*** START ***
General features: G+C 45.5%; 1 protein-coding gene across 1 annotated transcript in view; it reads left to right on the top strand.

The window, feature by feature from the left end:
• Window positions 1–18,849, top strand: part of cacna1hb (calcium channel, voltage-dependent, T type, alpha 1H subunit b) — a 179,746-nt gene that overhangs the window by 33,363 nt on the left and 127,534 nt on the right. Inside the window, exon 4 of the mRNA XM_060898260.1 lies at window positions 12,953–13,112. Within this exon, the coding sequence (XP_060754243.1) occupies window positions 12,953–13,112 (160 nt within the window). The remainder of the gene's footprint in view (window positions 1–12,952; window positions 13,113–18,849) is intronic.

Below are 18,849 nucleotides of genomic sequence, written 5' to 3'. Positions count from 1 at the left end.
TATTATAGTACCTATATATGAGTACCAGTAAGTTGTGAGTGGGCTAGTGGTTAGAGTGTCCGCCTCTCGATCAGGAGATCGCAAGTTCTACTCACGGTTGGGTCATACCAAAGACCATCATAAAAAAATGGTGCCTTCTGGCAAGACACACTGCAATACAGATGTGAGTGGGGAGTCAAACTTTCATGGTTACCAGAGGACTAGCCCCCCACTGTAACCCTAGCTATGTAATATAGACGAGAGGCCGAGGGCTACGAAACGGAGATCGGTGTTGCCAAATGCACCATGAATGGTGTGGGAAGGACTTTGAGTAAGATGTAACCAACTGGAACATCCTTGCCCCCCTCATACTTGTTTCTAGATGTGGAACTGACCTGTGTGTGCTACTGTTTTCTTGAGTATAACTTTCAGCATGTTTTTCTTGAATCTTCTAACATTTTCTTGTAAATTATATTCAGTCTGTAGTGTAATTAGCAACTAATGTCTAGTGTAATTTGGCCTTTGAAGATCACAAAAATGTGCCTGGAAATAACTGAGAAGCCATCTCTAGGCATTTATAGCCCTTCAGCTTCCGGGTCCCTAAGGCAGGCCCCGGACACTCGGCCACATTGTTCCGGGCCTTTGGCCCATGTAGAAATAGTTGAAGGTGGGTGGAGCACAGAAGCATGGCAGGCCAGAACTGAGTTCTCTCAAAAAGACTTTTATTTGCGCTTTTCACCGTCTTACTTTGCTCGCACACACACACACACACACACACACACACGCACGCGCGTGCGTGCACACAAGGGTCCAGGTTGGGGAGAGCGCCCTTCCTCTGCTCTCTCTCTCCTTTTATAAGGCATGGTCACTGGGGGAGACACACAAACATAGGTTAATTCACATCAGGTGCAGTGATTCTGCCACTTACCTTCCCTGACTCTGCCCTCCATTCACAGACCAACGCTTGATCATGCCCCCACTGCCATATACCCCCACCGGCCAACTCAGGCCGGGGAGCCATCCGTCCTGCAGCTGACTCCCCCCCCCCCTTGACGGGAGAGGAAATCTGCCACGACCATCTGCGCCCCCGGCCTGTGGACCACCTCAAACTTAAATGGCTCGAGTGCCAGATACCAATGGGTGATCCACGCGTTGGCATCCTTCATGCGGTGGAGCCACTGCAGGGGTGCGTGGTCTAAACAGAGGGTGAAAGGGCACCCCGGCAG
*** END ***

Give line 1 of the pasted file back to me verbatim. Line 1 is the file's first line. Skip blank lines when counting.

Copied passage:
General features: G+C 45.5%; 1 protein-coding gene across 1 annotated transcript in view; it reads left to right on the top strand.